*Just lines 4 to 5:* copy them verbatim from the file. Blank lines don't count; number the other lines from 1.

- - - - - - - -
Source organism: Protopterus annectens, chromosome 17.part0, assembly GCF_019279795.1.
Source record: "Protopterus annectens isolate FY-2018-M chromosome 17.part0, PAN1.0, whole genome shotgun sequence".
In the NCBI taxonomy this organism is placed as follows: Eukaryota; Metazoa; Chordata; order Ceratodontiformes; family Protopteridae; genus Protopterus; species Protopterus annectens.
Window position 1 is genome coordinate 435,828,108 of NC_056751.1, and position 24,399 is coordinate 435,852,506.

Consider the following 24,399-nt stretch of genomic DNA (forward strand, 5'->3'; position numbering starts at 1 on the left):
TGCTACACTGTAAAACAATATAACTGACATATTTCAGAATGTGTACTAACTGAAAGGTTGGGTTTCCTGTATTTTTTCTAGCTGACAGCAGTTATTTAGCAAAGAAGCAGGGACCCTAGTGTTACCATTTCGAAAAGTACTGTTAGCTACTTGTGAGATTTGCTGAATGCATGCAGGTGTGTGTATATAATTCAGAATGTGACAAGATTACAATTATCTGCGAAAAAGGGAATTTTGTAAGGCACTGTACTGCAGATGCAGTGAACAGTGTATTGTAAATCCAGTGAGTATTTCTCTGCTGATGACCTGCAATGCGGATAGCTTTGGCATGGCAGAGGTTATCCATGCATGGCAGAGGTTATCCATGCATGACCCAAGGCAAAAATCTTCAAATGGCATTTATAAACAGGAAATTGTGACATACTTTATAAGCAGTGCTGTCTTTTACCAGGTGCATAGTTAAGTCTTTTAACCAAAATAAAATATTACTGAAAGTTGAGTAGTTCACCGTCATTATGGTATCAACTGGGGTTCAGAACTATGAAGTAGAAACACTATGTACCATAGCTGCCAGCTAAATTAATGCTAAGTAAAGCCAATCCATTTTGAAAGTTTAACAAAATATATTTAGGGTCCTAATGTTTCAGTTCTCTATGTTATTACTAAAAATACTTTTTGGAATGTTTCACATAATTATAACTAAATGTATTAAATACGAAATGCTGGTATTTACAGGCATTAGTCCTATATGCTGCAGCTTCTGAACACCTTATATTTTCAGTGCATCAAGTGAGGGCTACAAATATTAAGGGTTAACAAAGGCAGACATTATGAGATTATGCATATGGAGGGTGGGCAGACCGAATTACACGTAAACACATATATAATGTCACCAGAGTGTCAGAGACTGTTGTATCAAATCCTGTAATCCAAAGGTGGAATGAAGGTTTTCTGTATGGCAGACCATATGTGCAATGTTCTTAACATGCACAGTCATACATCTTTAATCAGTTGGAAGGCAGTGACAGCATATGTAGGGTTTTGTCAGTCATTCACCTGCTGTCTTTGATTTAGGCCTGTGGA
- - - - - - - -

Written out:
Window position 1 is genome coordinate 435,828,108 of NC_056751.1, and position 24,399 is coordinate 435,852,506.

Consider the following 24,399-nt stretch of genomic DNA (forward strand, 5'->3'; position numbering starts at 1 on the left):